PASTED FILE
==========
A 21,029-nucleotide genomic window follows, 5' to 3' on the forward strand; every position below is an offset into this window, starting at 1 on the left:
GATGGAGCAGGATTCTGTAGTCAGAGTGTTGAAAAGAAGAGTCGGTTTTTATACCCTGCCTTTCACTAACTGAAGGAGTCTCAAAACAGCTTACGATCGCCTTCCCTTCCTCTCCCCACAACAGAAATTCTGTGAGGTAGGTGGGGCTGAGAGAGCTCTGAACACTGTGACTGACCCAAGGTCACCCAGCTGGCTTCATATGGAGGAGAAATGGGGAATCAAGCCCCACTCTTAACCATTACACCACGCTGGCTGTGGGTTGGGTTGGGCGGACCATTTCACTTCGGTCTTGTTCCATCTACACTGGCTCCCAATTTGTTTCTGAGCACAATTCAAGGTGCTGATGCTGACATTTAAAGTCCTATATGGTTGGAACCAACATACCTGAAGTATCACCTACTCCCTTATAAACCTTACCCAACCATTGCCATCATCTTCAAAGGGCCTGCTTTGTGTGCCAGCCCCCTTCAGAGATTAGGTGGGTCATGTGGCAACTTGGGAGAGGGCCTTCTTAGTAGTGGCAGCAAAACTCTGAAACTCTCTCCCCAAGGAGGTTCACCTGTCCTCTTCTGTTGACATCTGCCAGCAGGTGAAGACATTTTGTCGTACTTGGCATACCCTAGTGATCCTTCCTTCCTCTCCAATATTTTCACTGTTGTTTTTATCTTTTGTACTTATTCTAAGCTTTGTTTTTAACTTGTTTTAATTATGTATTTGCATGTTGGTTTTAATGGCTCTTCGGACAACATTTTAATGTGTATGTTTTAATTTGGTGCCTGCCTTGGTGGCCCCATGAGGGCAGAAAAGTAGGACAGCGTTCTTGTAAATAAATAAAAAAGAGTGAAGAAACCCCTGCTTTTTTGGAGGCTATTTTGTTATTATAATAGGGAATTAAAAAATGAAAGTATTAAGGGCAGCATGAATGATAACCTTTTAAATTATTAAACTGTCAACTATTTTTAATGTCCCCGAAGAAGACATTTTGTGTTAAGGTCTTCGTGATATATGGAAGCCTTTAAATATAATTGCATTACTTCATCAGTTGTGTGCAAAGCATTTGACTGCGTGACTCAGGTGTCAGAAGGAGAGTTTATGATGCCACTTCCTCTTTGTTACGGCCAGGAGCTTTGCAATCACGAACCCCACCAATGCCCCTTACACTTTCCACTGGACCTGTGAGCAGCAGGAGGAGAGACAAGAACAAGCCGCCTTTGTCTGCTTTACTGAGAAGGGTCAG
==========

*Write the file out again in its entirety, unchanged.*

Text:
A 21,029-nucleotide genomic window follows, 5' to 3' on the forward strand; every position below is an offset into this window, starting at 1 on the left:
GATGGAGCAGGATTCTGTAGTCAGAGTGTTGAAAAGAAGAGTCGGTTTTTATACCCTGCCTTTCACTAACTGAAGGAGTCTCAAAACAGCTTACGATCGCCTTCCCTTCCTCTCCCCACAACAGAAATTCTGTGAGGTAGGTGGGGCTGAGAGAGCTCTGAACACTGTGACTGACCCAAGGTCACCCAGCTGGCTTCATATGGAGGAGAAATGGGGAATCAAGCCCCACTCTTAACCATTACACCACGCTGGCTGTGGGTTGGGTTGGGCGGACCATTTCACTTCGGTCTTGTTCCATCTACACTGGCTCCCAATTTGTTTCTGAGCACAATTCAAGGTGCTGATGCTGACATTTAAAGTCCTATATGGTTGGAACCAACATACCTGAAGTATCACCTACTCCCTTATAAACCTTACCCAACCATTGCCATCATCTTCAAAGGGCCTGCTTTGTGTGCCAGCCCCCTTCAGAGATTAGGTGGGTCATGTGGCAACTTGGGAGAGGGCCTTCTTAGTAGTGGCAGCAAAACTCTGAAACTCTCTCCCCAAGGAGGTTCACCTGTCCTCTTCTGTTGACATCTGCCAGCAGGTGAAGACATTTTGTCGTACTTGGCATACCCTAGTGATCCTTCCTTCCTCTCCAATATTTTCACTGTTGTTTTTATCTTTTGTACTTATTCTAAGCTTTGTTTTTAACTTGTTTTAATTATGTATTTGCATGTTGGTTTTAATGGCTCTTCGGACAACATTTTAATGTGTATGTTTTAATTTGGTGCCTGCCTTGGTGGCCCCATGAGGGCAGAAAAGTAGGACAGCGTTCTTGTAAATAAATAAAAAAGAGTGAAGAAACCCCTGCTTTTTTGGAGGCTATTTTGTTATTATAATAGGGAATTAAAAAATGAAAGTATTAAGGGCAGCATGAATGATAACCTTTTAAATTATTAAACTGTCAACTATTTTTAATGTCCCCGAAGAAGACATTTTGTGTTAAGGTCTTCGTGATATATGGAAGCCTTTAAATATAATTGCATTACTTCATCAGTTGTGTGCAAAGCATTTGACTGCGTGACTCAGGTGTCAGAAGGAGAGTTTATGATGCCACTTCCTCTTTGTTACGGCCAGGAGCTTTGCAATCACGAACCCCACCAATGCCCCTTACACTTTCCACTGGACCTGTGAGCAGCAGGAGGAGAGACAAGAACAAGCCGCCTTTGTCTGCTTTACTGAGAAGGGTCAG